Elizabeth: Which one of your many accomplishments are you most proud of and why?

Theresa: Knowing that I am whole and I am not defined by the letters behind my name. I’m defined by the work that I do and the people I help, and the lessons I learn, and the information I share. Yes I have accomplished a lot but there’s so much more to do. It’s not about the title, it’s about the worth. My greatest accomplishment is realizing my own net worth. I am rich beyond measure because I understand I bring value to the table. I have led large organizations including Toastmasters International, as the District Governor for the state of Georgia, with over 6000 members strong.  A lot of people would say that’s a great accomplishment. While I was named 100 Top Women of Influence in Georgia, people would say that was the accomplishment, even with the CEO for Women of AT&T title, people would say Theresa, that’s the accomplishment, but I would say that it’s me understanding there’s more. More for me to do, I feel compelled to do that.

Elizabeth: What females inspire you?

Theresa: Dr. Maya Angelou. I look at her and think, that’s my grandmother’s wisdom and to know she had that type of wisdom even as a young girl.  I encourage you to read her story.  I am inspired by her because of the power she has possessed throughout her life and her ability to overcome tragedy. At the age of 7 she was raped by her mother’s boyfriend. She told on him and he was sent to jail. He was eventually let out on bail and was murdered that night by Maya’s uncles. As a result, Maya believed that because she spoke up, she caused his death. So she refused to speak.  For years she remained silent. Thankfully, she eventually found the courage to speak and found the power of her voice. This tragic experience was the inspiration for her first and most well-known book, I Know Why the Caged Bird Sings. I’m inspired by that. We all have a voice and there is power in that voice when we use it.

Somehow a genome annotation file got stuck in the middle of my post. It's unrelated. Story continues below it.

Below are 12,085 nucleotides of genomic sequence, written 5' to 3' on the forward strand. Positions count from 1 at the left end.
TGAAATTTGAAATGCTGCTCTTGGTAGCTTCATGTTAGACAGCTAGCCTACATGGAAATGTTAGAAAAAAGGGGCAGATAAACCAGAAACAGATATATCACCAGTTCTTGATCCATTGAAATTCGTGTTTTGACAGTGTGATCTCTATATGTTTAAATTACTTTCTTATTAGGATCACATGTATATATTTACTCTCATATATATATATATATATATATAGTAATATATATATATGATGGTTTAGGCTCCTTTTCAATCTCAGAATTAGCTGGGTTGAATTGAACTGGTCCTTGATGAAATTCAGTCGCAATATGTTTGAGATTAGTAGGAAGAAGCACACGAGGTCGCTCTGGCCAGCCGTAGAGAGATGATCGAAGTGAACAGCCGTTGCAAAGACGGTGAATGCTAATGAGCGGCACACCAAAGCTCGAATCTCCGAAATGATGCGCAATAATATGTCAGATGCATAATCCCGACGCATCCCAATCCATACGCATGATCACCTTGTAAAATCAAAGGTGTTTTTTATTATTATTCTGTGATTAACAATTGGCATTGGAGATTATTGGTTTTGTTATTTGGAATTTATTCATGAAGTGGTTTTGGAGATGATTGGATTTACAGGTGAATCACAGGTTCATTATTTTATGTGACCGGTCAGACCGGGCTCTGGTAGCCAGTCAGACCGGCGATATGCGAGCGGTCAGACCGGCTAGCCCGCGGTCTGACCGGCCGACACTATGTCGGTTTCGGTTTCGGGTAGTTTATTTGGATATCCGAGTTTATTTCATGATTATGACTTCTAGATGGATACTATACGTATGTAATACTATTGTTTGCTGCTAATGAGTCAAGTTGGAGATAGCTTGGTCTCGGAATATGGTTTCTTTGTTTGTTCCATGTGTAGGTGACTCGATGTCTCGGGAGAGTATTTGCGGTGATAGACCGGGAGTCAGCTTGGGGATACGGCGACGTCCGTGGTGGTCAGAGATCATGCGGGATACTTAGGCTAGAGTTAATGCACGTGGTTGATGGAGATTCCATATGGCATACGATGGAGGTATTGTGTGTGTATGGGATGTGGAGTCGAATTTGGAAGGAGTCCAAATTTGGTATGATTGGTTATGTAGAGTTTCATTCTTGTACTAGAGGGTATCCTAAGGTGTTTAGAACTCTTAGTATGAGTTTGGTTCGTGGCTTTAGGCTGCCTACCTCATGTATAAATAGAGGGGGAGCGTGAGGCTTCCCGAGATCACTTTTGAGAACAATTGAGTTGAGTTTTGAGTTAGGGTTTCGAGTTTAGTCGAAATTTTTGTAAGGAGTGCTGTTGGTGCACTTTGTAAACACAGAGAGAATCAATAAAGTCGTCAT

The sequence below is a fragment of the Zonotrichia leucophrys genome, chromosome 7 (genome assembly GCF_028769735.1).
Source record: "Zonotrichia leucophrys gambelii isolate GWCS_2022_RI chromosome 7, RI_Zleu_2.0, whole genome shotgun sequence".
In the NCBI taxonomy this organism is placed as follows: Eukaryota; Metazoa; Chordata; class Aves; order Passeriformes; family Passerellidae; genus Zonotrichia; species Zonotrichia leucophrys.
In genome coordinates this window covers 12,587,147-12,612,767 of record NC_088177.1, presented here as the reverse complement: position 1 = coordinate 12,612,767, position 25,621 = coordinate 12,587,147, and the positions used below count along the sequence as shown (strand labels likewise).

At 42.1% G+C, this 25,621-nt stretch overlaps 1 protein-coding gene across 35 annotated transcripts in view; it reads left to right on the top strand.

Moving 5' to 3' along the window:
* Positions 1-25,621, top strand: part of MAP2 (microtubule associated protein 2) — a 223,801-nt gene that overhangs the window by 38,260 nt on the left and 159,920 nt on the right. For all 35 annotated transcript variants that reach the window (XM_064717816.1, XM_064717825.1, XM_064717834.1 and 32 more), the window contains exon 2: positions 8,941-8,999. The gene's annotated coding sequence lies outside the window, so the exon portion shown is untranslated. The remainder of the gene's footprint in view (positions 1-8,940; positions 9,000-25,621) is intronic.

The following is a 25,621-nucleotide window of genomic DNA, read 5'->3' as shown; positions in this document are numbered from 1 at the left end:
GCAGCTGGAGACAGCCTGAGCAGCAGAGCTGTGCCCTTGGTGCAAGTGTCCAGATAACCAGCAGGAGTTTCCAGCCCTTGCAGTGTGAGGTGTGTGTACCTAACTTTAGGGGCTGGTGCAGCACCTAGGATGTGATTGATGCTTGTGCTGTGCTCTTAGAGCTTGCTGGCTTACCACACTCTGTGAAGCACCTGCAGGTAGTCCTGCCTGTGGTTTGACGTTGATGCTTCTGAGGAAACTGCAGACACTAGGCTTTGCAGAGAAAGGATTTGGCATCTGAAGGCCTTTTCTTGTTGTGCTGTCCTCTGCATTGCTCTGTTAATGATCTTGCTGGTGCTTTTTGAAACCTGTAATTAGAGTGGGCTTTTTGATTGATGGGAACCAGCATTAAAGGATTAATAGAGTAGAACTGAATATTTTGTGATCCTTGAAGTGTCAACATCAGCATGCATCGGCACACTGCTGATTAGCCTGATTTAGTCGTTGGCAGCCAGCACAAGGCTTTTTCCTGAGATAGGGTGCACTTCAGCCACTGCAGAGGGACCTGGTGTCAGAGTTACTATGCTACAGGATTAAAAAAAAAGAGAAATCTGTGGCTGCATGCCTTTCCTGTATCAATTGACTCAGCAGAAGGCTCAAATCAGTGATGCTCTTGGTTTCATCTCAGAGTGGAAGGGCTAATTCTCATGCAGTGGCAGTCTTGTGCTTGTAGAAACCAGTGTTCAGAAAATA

I also look up to Michelle Obama. I admire the strength and the fortitude that this woman has and through all of the controversy and political strife, she remains a lady, a mother, a wife and a professional.  May I remind you that President Barack Obama actually interned for her long before he became president.

And one more, Nancy Reagan. Full of grace, always appropriate. She ran the White House in my opinion. And very few people realized that until after president Reagan left office. Mrs. Reagan was the mastermind behind it all. She proved that you can make a lot of things happen quietly, silently, yet appropriately.

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Event Recap: Presentation Skills Bootcamp

By Elizabeth Fella

WiW recently presented Part IV of their Educational Series, a workshop on presentation delivery skills. The class, Think Outside of the Slide: How to Deliver a Powerful Presentation, was taught by Martha Denton, founder of The Presentation School and a Presentation Coach for TEDx. The workshop covered all the essentials of successfully developing and delivering your presentation.